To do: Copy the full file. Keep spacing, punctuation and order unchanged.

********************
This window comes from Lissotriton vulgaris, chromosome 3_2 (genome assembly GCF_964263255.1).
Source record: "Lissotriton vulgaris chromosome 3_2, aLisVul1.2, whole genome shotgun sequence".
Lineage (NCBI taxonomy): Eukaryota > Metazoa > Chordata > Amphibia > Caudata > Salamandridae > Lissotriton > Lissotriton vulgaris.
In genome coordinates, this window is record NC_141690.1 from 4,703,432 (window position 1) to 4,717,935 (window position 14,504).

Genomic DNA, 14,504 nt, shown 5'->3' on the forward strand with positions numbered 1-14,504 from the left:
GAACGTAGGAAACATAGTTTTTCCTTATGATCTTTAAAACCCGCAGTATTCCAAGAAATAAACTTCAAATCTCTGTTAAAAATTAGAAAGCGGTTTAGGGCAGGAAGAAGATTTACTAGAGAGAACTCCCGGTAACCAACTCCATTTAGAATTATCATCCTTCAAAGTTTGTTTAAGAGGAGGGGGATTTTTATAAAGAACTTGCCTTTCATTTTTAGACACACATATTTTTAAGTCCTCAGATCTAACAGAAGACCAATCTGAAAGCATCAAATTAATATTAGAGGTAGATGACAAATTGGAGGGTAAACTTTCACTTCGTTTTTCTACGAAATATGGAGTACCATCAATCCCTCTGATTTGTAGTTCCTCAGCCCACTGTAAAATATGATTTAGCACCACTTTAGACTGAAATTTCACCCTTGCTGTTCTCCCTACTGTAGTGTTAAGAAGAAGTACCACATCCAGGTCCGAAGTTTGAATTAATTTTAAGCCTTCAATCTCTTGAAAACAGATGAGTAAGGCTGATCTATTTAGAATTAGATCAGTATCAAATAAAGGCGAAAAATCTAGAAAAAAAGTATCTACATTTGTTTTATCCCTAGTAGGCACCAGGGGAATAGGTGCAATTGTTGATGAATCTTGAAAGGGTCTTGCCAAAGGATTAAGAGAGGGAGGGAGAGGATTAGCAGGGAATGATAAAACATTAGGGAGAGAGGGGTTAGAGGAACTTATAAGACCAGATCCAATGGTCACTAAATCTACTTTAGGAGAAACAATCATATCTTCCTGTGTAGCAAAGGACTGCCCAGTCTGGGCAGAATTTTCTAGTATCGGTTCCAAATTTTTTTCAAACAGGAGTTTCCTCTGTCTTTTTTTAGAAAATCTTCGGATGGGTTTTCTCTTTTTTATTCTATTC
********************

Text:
This window comes from Lissotriton vulgaris, chromosome 3_2 (genome assembly GCF_964263255.1).
Source record: "Lissotriton vulgaris chromosome 3_2, aLisVul1.2, whole genome shotgun sequence".
Lineage (NCBI taxonomy): Eukaryota > Metazoa > Chordata > Amphibia > Caudata > Salamandridae > Lissotriton > Lissotriton vulgaris.
In genome coordinates, this window is record NC_141690.1 from 4,703,432 (window position 1) to 4,717,935 (window position 14,504).

Genomic DNA, 14,504 nt, shown 5'->3' on the forward strand with positions numbered 1-14,504 from the left:
GAACGTAGGAAACATAGTTTTTCCTTATGATCTTTAAAACCCGCAGTATTCCAAGAAATAAACTTCAAATCTCTGTTAAAAATTAGAAAGCGGTTTAGGGCAGGAAGAAGATTTACTAGAGAGAACTCCCGGTAACCAACTCCATTTAGAATTATCATCCTTCAAAGTTTGTTTAAGAGGAGGGGGATTTTTATAAAGAACTTGCCTTTCATTTTTAGACACACATATTTTTAAGTCCTCAGATCTAACAGAAGACCAATCTGAAAGCATCAAATTAATATTAGAGGTAGATGACAAATTGGAGGGTAAACTTTCACTTCGTTTTTCTACGAAATATGGAGTACCATCAATCCCTCTGATTTGTAGTTCCTCAGCCCACTGTAAAATATGATTTAGCACCACTTTAGACTGAAATTTCACCCTTGCTGTTCTCCCTACTGTAGTGTTAAGAAGAAGTACCACATCCAGGTCCGAAGTTTGAATTAATTTTAAGCCTTCAATCTCTTGAAAACAGATGAGTAAGGCTGATCTATTTAGAATTAGATCAGTATCAAATAAAGGCGAAAAATCTAGAAAAAAAGTATCTACATTTGTTTTATCCCTAGTAGGCACCAGGGGAATAGGTGCAATTGTTGATGAATCTTGAAAGGGTCTTGCCAAAGGATTAAGAGAGGGAGGGAGAGGATTAGCAGGGAATGATAAAACATTAGGGAGAGAGGGGTTAGAGGAACTTATAAGACCAGATCCAATGGTCACTAAATCTACTTTAGGAGAAACAATCATATCTTCCTGTGTAGCAAAGGACTGCCCAGTCTGGGCAGAATTTTCTAGTATCGGTTCCAAATTTTTTTCAAACAGGAGTTTCCTCTGTCTTTTTTTAGAAAATCTTCGGATGGGTTTTCTCTTTTTTATTCTATTC